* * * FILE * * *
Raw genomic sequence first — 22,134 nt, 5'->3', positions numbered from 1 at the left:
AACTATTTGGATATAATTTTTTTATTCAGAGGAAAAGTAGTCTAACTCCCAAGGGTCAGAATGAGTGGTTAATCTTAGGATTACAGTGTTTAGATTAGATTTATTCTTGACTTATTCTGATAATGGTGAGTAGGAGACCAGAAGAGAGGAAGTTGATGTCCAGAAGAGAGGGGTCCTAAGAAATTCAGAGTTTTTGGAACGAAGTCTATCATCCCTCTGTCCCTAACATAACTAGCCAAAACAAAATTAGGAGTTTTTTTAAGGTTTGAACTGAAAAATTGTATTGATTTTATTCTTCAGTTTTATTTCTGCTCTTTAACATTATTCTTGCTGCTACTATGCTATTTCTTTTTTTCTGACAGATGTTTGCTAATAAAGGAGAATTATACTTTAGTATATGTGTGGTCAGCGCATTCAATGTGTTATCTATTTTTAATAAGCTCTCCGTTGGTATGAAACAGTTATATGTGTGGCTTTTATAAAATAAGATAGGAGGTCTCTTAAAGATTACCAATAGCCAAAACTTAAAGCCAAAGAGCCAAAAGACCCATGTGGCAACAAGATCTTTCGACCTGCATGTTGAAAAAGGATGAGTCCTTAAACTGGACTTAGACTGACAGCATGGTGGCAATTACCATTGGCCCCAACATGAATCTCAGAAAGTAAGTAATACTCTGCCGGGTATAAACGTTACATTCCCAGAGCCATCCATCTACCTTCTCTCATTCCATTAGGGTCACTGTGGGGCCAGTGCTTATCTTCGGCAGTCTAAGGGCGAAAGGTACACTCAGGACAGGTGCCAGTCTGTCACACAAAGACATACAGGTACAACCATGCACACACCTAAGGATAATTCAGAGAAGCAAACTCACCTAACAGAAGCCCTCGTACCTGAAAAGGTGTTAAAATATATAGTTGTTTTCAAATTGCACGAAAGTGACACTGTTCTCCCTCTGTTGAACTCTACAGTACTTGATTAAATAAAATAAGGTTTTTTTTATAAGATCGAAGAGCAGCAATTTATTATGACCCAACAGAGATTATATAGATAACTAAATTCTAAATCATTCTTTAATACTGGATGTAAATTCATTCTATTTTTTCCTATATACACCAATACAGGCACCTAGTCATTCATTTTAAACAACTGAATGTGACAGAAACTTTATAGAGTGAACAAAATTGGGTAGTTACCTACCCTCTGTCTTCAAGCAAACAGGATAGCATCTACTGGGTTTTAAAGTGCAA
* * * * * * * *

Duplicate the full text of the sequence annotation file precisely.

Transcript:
Raw genomic sequence first — 22,134 nt, 5'->3', positions numbered from 1 at the left:
AACTATTTGGATATAATTTTTTTATTCAGAGGAAAAGTAGTCTAACTCCCAAGGGTCAGAATGAGTGGTTAATCTTAGGATTACAGTGTTTAGATTAGATTTATTCTTGACTTATTCTGATAATGGTGAGTAGGAGACCAGAAGAGAGGAAGTTGATGTCCAGAAGAGAGGGGTCCTAAGAAATTCAGAGTTTTTGGAACGAAGTCTATCATCCCTCTGTCCCTAACATAACTAGCCAAAACAAAATTAGGAGTTTTTTTAAGGTTTGAACTGAAAAATTGTATTGATTTTATTCTTCAGTTTTATTTCTGCTCTTTAACATTATTCTTGCTGCTACTATGCTATTTCTTTTTTTCTGACAGATGTTTGCTAATAAAGGAGAATTATACTTTAGTATATGTGTGGTCAGCGCATTCAATGTGTTATCTATTTTTAATAAGCTCTCCGTTGGTATGAAACAGTTATATGTGTGGCTTTTATAAAATAAGATAGGAGGTCTCTTAAAGATTACCAATAGCCAAAACTTAAAGCCAAAGAGCCAAAAGACCCATGTGGCAACAAGATCTTTCGACCTGCATGTTGAAAAAGGATGAGTCCTTAAACTGGACTTAGACTGACAGCATGGTGGCAATTACCATTGGCCCCAACATGAATCTCAGAAAGTAAGTAATACTCTGCCGGGTATAAACGTTACATTCCCAGAGCCATCCATCTACCTTCTCTCATTCCATTAGGGTCACTGTGGGGCCAGTGCTTATCTTCGGCAGTCTAAGGGCGAAAGGTACACTCAGGACAGGTGCCAGTCTGTCACACAAAGACATACAGGTACAACCATGCACACACCTAAGGATAATTCAGAGAAGCAAACTCACCTAACAGAAGCCCTCGTACCTGAAAAGGTGTTAAAATATATAGTTGTTTTCAAATTGCACGAAAGTGACACTGTTCTCCCTCTGTTGAACTCTACAGTACTTGATTAAATAAAATAAGGTTTTTTTTATAAGATCGAAGAGCAGCAATTTATTATGACCCAACAGAGATTATATAGATAACTAAATTCTAAATCATTCTTTAATACTGGATGTAAATTCATTCTATTTTTTCCTATATACACCAATACAGGCACCTAGTCATTCATTTTAAACAACTGAATGTGACAGAAACTTTATAGAGTGAACAAAATTGGGTAGTTACCTACCCTCTGTCTTCAAGCAAACAGGATAGCATCTACTGGGTTTTAAAGTGCAA